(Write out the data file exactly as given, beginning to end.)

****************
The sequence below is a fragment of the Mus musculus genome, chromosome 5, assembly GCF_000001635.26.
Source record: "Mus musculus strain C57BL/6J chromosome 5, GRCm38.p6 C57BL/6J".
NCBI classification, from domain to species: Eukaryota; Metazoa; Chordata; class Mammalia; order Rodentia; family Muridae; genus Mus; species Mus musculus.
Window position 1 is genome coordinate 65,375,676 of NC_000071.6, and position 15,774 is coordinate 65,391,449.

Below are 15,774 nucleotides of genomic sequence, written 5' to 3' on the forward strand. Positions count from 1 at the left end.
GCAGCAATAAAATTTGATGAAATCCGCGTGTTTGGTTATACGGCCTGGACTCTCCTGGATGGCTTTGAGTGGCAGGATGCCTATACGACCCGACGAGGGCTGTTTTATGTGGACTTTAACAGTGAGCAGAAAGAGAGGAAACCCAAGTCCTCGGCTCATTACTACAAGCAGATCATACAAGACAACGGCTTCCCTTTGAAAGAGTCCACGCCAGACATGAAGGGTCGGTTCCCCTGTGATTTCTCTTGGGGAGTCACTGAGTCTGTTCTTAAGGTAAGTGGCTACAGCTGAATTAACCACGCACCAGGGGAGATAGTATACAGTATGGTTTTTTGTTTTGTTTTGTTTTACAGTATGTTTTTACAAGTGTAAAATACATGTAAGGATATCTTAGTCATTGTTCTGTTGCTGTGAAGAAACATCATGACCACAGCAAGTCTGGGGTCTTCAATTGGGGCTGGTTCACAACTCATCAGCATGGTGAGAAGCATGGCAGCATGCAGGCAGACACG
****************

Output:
The sequence below is a fragment of the Mus musculus genome, chromosome 5, assembly GCF_000001635.26.
Source record: "Mus musculus strain C57BL/6J chromosome 5, GRCm38.p6 C57BL/6J".
NCBI classification, from domain to species: Eukaryota; Metazoa; Chordata; class Mammalia; order Rodentia; family Muridae; genus Mus; species Mus musculus.
Window position 1 is genome coordinate 65,375,676 of NC_000071.6, and position 15,774 is coordinate 65,391,449.

Below are 15,774 nucleotides of genomic sequence, written 5' to 3' on the forward strand. Positions count from 1 at the left end.
GCAGCAATAAAATTTGATGAAATCCGCGTGTTTGGTTATACGGCCTGGACTCTCCTGGATGGCTTTGAGTGGCAGGATGCCTATACGACCCGACGAGGGCTGTTTTATGTGGACTTTAACAGTGAGCAGAAAGAGAGGAAACCCAAGTCCTCGGCTCATTACTACAAGCAGATCATACAAGACAACGGCTTCCCTTTGAAAGAGTCCACGCCAGACATGAAGGGTCGGTTCCCCTGTGATTTCTCTTGGGGAGTCACTGAGTCTGTTCTTAAGGTAAGTGGCTACAGCTGAATTAACCACGCACCAGGGGAGATAGTATACAGTATGGTTTTTTGTTTTGTTTTGTTTTACAGTATGTTTTTACAAGTGTAAAATACATGTAAGGATATCTTAGTCATTGTTCTGTTGCTGTGAAGAAACATCATGACCACAGCAAGTCTGGGGTCTTCAATTGGGGCTGGTTCACAACTCATCAGCATGGTGAGAAGCATGGCAGCATGCAGGCAGACACG